Thursday, November 04, 2010

The Abortion Dilemma

Are you 'pro-choice' or 'pro-life'? Do you know what these terms mean? Have you really thought about why you believe as you do? Or are you, like many, really not sure what to think about it all?
Many people, if asked, would say they were 'pro-choice'. This has a good ring to it in our modern world. Why should the government tell women what to do with their bodies? We, especially in the West, like to feel that we are free to do what we want, especially with our own bodies.
When thinking about abortion the questions we must ask are:
Are people always free to do whatever they want with their own bodies?
Should governments legislate what we can and cannot do to our own bodies?
Is a foetus a 'part of the woman's body' or is the foetus an 'individual being'?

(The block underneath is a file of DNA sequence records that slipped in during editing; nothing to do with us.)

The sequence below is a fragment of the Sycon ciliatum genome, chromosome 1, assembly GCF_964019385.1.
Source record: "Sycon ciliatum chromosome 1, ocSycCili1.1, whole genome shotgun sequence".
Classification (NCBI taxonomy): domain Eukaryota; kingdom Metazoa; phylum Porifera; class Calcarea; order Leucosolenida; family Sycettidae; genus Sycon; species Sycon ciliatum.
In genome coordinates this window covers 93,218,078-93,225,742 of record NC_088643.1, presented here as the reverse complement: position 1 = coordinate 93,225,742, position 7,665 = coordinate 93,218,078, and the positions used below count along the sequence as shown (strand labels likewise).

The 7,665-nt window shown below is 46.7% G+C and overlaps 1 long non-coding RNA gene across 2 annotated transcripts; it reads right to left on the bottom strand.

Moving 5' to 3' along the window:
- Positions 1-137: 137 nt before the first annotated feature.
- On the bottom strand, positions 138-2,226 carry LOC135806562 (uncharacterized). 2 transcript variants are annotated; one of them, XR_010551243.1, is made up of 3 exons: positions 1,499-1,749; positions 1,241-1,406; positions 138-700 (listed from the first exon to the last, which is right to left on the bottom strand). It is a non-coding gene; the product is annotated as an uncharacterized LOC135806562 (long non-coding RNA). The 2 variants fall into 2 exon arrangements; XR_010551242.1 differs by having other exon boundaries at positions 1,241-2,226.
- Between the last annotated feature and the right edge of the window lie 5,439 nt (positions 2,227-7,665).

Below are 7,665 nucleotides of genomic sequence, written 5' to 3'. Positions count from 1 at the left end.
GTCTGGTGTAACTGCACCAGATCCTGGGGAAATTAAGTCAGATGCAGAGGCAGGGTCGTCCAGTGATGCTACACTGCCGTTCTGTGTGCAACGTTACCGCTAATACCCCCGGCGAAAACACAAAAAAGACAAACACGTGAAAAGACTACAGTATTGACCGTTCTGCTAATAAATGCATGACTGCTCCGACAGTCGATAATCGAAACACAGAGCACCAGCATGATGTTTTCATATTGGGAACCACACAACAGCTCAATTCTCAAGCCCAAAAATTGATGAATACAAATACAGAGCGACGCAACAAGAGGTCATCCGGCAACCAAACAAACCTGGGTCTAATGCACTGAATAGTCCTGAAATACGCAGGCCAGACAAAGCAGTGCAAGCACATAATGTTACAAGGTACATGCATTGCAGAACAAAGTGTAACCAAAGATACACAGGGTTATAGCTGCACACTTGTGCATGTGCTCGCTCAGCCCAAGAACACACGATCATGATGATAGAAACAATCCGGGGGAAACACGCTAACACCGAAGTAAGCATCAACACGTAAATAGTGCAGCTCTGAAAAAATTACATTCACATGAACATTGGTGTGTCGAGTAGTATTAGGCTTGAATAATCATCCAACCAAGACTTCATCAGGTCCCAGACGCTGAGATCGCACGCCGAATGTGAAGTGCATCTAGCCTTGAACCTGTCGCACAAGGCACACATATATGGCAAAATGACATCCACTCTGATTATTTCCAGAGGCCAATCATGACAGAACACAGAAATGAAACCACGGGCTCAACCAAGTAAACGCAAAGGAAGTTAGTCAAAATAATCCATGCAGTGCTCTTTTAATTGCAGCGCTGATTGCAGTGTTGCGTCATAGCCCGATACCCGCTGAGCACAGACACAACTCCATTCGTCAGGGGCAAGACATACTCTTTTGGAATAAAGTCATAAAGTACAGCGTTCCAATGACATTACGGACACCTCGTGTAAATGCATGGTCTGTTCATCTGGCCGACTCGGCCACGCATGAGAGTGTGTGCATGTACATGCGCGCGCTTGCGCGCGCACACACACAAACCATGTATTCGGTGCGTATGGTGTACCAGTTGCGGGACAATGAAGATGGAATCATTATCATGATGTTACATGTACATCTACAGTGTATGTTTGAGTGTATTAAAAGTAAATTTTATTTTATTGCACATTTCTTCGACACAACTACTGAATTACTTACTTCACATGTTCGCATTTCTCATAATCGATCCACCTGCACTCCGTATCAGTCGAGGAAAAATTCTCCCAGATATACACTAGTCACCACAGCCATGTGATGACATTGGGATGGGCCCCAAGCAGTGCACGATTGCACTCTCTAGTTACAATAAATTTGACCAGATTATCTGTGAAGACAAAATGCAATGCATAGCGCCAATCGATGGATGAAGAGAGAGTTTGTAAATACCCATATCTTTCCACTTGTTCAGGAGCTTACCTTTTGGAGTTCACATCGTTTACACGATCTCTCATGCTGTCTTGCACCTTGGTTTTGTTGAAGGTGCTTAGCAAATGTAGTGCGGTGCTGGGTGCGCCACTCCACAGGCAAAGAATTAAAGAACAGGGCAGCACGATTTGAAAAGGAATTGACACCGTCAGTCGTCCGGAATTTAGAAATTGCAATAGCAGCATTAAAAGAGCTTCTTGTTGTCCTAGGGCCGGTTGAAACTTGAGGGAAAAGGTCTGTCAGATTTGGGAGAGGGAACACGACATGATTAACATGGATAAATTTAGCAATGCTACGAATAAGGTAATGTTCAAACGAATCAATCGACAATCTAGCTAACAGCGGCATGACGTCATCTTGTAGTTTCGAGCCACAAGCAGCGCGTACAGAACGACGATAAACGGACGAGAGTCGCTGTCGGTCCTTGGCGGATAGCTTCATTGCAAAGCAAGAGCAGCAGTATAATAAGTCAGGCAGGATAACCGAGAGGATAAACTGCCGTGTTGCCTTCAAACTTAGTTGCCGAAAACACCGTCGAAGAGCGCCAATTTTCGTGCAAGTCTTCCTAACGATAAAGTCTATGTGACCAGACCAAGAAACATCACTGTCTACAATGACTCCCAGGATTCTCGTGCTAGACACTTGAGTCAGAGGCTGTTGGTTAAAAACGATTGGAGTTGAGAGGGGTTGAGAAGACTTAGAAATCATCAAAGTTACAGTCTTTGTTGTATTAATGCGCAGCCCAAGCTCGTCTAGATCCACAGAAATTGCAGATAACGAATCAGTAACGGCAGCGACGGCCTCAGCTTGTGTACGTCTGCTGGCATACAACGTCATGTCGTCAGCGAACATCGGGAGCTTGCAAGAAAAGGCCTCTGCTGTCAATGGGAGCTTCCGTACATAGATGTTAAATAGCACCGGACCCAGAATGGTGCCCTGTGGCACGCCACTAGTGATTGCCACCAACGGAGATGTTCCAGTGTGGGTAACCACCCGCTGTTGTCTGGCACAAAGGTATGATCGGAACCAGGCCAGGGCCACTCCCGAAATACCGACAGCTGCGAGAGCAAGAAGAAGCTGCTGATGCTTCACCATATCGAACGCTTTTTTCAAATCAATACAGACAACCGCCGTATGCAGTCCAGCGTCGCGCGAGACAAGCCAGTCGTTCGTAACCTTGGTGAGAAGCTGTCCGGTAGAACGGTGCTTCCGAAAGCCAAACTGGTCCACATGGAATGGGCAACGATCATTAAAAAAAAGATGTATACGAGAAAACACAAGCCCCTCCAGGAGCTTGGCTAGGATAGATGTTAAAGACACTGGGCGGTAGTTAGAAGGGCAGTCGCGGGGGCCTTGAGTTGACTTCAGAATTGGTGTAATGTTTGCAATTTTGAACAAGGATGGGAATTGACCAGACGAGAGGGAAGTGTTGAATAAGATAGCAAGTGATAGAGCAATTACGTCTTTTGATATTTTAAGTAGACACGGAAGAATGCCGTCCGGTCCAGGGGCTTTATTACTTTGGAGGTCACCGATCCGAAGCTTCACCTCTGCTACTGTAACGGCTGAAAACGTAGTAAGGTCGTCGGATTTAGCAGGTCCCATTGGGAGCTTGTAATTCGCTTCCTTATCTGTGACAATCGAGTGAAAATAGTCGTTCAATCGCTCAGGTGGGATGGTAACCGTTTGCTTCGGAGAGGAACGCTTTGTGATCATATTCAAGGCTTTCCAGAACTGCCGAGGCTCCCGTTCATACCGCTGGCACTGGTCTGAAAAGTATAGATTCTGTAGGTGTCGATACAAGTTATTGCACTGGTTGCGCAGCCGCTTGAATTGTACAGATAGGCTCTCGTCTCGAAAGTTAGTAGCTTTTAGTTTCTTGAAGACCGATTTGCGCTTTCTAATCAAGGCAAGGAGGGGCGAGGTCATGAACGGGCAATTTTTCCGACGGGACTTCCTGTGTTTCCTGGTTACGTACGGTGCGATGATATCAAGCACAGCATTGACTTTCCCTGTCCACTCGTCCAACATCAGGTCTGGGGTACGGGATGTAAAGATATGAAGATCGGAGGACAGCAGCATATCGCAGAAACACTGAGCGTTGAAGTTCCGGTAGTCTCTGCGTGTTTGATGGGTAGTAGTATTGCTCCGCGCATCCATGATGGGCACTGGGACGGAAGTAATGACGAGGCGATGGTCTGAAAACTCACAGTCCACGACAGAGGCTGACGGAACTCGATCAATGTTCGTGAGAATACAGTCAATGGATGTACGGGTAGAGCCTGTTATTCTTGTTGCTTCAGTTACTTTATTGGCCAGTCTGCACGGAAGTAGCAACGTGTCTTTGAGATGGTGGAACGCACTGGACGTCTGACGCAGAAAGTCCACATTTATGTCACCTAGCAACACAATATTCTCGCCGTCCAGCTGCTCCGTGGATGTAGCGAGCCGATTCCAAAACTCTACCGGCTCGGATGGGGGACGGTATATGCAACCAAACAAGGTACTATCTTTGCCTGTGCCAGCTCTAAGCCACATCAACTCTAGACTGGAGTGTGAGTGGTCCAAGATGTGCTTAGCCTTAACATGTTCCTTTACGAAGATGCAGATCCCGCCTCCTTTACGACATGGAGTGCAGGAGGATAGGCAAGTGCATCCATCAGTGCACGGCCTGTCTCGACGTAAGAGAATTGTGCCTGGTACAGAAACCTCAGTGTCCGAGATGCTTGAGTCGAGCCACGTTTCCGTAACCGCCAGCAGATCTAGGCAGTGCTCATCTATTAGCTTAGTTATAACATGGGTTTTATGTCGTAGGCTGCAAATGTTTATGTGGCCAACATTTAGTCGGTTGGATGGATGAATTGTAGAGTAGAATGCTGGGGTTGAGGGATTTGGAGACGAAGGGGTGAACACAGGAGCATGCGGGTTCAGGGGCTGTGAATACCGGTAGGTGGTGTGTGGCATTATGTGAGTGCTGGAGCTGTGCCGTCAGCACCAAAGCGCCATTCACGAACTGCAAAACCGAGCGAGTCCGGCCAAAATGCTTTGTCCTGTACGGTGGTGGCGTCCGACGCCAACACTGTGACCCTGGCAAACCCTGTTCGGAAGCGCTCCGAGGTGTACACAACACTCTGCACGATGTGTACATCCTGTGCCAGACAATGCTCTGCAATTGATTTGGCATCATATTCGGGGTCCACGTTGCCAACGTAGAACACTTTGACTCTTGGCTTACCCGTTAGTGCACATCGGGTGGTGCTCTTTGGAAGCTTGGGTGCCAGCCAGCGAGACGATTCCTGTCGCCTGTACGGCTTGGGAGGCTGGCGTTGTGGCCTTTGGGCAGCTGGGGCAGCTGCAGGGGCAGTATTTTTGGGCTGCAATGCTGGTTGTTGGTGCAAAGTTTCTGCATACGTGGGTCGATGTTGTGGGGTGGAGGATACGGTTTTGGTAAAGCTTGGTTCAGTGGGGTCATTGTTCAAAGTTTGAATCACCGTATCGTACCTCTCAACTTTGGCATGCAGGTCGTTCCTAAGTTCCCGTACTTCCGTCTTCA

What defines a person? Is a foetus a person?
When is it right to end the life of another person? When are we allowed to kill?

In this first 'edition' I will discuss the first four questions:

Are people always free to do whatever they want with their own bodies?
There are two clear cases that I can think of when a person cannot do what they want with their own bodies. The first is illegal substance use. The law in Canada (and in many other countries) says you cannot have an illegal substance in your possession – either to sell, give to others or presumably, to use yourself. You cannot use a drug yourself without having it in your possession and that is illegal. The second case is that we must use a seat belt when driving or riding in a vehicle. Not using a seat belt, when it saves a life, saves only the life of the person using the seat belt. Not wearing a seat belt will not endanger anyone else. You may be able to think of other things that we do with our own bodies that are illegal. Self-imposed suicide is not illegal as the person cannot be charged with a crime if the suicide is successful. Attempted suicide used to be illegal but now a person who has attempted suicide is more likely to have access to counselling and is not charged with any offense. Assisting in someone else's suicide is illegal in Canada and most states of the US but this does not fit into our search for 'what we are not free to do with their own bodies.'